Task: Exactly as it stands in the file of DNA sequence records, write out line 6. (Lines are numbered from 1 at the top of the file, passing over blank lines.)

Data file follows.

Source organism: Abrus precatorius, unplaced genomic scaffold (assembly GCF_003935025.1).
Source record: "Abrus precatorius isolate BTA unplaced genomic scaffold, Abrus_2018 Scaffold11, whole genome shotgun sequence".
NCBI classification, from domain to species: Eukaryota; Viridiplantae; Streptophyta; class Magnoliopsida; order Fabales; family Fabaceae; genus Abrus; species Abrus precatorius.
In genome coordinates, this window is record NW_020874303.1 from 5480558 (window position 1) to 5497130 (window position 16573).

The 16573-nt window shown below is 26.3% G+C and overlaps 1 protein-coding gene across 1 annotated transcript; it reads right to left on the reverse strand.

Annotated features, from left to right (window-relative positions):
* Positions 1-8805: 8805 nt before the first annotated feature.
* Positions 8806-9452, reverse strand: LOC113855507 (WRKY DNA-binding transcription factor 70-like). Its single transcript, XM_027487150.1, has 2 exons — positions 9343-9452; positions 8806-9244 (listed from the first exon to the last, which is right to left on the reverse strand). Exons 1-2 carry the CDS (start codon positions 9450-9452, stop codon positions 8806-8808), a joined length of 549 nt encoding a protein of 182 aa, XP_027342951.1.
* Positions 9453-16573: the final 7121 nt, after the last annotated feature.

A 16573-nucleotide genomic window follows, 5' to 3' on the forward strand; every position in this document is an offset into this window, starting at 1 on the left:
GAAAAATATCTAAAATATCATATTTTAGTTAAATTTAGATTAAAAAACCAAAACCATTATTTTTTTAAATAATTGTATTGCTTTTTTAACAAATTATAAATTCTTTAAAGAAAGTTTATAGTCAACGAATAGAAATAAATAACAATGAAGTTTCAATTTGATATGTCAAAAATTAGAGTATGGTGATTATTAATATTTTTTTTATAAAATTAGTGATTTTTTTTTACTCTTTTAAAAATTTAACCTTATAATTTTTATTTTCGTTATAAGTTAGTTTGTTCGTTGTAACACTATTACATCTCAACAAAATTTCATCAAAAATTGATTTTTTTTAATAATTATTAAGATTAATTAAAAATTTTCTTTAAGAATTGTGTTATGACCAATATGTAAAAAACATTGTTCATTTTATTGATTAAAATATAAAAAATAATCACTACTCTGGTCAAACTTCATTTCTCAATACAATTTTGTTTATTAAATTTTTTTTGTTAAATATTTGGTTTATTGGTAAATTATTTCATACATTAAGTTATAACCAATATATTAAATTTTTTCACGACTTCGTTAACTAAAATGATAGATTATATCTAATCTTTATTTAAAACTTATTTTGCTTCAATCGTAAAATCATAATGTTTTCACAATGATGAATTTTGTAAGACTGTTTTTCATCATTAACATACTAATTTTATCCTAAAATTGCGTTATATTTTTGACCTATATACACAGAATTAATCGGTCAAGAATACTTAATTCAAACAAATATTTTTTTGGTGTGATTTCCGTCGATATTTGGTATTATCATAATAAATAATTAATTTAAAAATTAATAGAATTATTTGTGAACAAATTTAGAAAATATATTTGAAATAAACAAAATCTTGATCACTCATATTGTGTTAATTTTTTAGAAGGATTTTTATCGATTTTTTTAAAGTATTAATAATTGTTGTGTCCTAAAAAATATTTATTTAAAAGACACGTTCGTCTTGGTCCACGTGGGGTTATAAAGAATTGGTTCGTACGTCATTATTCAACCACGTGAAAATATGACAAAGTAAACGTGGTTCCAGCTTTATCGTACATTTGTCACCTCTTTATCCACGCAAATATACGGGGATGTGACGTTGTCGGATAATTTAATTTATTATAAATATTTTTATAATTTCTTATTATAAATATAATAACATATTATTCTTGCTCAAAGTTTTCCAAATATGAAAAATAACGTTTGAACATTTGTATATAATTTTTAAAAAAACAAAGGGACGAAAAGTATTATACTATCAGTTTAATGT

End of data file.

Annotated features, from left to right (window-relative positions):